You’ll can hear Julie Rehmeyer talk about struggling with a similar idea in this Inspired by Math interview. The part I’m referencing begins around 31:30 when she talks about her time at Wellesley and trying to prove that 0 + 0 = 0:

July Rehmeyer interviewed by Inspired by Math

One other pretty profound idea that you encounter for the first time with quadratics is finding that equations can have multiple solutions. My example has the solution With quadratics you can see 2 solutions – but what does that even mean? It has to be very confusing seeing multiple solutions for the first time. Sometimes those second solutions are fun to explore, though:

Dan Meyer’s Geometry Problem

Also, going beyond two solutions can be interesting to kids:

Quadratic and Cubic equations

(3) Finding new types of numbers

This part isn’t so much about factoring as it is about quadratic equations in general. Or maybe just quadratic equations with integer coefficients rather than ones that factor into integers. In any case, with some simple quadratic equations that will not factor easily you are able to talk about some new kinds of numbers:

I saw two interesting pieces from prominent mathematicians talking generally about numbers. The first piece was Ed Frenkel’s book *Love and Math*. I used some of Frenkel’s ideas about quadratic equations to talk about some surprising similarities between and with the boys:

Ed Frenkel, the square root of 2, and i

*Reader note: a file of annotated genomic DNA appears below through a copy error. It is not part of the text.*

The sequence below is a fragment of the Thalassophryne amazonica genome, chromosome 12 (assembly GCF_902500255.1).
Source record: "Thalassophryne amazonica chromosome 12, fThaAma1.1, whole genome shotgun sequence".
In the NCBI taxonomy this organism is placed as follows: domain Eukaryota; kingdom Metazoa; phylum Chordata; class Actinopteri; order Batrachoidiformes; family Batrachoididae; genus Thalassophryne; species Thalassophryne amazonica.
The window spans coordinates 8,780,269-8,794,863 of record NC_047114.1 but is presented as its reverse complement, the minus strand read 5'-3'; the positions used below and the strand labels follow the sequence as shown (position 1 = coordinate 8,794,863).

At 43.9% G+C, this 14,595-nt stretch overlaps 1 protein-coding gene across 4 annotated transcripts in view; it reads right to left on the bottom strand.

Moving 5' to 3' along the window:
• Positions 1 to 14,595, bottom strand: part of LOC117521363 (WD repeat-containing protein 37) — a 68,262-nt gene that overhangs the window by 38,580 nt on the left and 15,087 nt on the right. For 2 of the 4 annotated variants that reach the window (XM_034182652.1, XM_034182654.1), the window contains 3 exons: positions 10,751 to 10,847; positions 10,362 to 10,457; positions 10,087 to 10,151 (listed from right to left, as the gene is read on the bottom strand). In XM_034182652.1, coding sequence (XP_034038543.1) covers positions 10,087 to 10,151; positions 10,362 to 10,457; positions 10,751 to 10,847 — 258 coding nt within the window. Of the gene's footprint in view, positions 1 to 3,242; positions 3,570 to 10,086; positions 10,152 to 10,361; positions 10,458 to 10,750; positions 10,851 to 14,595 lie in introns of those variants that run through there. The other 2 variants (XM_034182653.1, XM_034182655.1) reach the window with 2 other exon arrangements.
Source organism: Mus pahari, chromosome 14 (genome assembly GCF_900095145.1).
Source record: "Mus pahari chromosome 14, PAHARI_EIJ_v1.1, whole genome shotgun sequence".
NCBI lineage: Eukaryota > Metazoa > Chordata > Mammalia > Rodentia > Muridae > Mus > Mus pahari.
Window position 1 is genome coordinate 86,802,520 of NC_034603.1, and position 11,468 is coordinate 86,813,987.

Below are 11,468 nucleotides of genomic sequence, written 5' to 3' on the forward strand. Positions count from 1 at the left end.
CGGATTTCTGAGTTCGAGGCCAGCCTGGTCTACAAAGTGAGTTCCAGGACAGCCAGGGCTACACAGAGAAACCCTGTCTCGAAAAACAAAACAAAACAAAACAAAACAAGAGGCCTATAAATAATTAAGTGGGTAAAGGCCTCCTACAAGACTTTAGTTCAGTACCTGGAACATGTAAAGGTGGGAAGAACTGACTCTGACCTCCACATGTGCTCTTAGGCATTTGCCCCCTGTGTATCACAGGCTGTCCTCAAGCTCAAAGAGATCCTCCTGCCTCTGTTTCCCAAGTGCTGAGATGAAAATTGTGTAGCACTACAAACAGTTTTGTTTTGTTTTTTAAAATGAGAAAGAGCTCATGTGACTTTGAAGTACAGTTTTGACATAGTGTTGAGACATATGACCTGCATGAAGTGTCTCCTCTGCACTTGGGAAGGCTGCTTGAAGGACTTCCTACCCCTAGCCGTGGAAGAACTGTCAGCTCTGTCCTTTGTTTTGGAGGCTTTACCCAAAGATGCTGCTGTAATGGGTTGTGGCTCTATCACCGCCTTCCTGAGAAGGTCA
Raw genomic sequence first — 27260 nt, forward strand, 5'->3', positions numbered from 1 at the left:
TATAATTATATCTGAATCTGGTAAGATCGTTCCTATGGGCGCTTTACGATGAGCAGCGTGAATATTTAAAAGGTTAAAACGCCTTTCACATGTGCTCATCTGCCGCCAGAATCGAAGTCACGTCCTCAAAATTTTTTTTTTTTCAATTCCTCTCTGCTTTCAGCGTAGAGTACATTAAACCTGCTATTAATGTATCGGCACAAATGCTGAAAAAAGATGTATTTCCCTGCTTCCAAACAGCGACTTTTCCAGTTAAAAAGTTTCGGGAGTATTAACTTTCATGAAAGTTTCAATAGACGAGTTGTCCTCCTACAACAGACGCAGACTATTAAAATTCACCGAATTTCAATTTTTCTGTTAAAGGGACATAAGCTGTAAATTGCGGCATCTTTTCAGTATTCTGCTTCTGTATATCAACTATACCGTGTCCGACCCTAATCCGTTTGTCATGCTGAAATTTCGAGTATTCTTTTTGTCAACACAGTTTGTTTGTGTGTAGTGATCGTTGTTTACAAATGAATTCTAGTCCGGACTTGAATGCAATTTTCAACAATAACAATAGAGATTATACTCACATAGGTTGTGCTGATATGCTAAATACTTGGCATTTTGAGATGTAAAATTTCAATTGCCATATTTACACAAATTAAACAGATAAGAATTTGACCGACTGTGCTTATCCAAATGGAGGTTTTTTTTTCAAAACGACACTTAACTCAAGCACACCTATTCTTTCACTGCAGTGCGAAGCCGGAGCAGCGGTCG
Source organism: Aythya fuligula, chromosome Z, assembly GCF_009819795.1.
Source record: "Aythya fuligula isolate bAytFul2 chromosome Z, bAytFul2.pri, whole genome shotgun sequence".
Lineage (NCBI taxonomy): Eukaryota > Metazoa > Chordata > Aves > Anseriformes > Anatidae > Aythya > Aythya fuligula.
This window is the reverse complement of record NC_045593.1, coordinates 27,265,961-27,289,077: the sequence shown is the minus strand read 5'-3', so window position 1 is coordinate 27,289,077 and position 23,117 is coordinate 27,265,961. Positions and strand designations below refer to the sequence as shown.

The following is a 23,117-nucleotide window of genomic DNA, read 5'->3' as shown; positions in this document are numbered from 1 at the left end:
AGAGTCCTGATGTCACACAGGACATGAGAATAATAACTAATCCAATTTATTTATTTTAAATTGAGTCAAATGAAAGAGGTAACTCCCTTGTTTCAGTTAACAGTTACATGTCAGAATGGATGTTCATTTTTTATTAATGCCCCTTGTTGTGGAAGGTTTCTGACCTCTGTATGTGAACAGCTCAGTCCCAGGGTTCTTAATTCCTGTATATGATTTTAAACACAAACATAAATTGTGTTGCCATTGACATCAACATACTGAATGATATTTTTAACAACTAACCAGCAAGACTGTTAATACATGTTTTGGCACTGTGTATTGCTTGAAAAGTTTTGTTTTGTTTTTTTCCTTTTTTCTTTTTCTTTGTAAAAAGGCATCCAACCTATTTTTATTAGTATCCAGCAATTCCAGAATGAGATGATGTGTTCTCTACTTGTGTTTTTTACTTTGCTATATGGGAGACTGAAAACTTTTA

The next piece was the public lecture that Jacob Lurie’s gave after winning the Breakthrough Prize. His lecture is an absolutely wonderful talk about math from a mathematicians point of view, and it has a couple of great ideas that you can use with kids. In the first three minutes of the lecture you can see some of the important ideas about irrational and imaginary numbers that come into play with quadratic equations:

Using Jacob Lurie’s Breakthrough Prize lecture with kids

All of this was a long way of saying that I think quadratic equations serve as a gateway to some interesting and advanced mathematical ideas as illustrated in the three points above. They also come up in enough places in math and physics (hinting at Ellenberg’s idea) that I’m not really surprised to see that mathematicians think they are important to study.

Though a subjective feeling, obviously, I feel that kids will find many of the ideas related to quadratic equations to be fascinating, which is why I’ve tried them out with my own kids.

Oh, and just as I was finishing writing up this post I remembered another fun project with the boys that involved a quadratic that can factor over the integers – probably the most internet famous math problem so far in 2015 🙂

Talking with the boys about Hannah and her sweets

So, I guess that’s sort of the complete set of thoughts from the bike ride home 🙂